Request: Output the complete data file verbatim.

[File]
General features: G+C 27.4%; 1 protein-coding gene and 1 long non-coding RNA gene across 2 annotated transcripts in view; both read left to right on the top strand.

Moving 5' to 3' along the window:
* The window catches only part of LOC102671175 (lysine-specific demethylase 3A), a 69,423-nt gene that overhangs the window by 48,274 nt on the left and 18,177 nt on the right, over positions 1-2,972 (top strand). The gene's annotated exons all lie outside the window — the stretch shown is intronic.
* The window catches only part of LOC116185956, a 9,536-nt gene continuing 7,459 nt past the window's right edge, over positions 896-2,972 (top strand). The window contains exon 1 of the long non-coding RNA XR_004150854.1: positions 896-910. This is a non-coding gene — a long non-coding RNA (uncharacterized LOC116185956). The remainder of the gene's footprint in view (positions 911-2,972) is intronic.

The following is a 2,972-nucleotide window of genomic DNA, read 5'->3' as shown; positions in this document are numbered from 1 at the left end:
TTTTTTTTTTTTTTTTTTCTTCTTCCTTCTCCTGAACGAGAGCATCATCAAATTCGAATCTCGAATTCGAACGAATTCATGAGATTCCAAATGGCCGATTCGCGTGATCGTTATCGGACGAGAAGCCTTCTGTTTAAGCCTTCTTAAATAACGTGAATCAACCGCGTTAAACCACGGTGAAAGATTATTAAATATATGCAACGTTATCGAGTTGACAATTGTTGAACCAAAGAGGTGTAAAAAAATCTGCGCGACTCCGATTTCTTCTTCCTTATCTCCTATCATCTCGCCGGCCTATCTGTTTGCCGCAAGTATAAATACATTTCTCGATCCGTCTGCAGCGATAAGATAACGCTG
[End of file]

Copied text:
General features: G+C 27.4%; 1 protein-coding gene and 1 long non-coding RNA gene across 2 annotated transcripts in view; both read left to right on the top strand.

Moving 5' to 3' along the window:
* The window catches only part of LOC102671175 (lysine-specific demethylase 3A), a 69,423-nt gene that overhangs the window by 48,274 nt on the left and 18,177 nt on the right, over positions 1-2,972 (top strand). The gene's annotated exons all lie outside the window — the stretch shown is intronic.
* The window catches only part of LOC116185956, a 9,536-nt gene continuing 7,459 nt past the window's right edge, over positions 896-2,972 (top strand). The window contains exon 1 of the long non-coding RNA XR_004150854.1: positions 896-910. This is a non-coding gene — a long non-coding RNA (uncharacterized LOC116185956). The remainder of the gene's footprint in view (positions 911-2,972) is intronic.

The following is a 2,972-nucleotide window of genomic DNA, read 5'->3' as shown; positions in this document are numbered from 1 at the left end:
TTTTTTTTTTTTTTTTTTCTTCTTCCTTCTCCTGAACGAGAGCATCATCAAATTCGAATCTCGAATTCGAACGAATTCATGAGATTCCAAATGGCCGATTCGCGTGATCGTTATCGGACGAGAAGCCTTCTGTTTAAGCCTTCTTAAATAACGTGAATCAACCGCGTTAAACCACGGTGAAAGATTATTAAATATATGCAACGTTATCGAGTTGACAATTGTTGAACCAAAGAGGTGTAAAAAAATCTGCGCGACTCCGATTTCTTCTTCCTTATCTCCTATCATCTCGCCGGCCTATCTGTTTGCCGCAAGTATAAATACATTTCTCGATCCGTCTGCAGCGATAAGATAACGCTG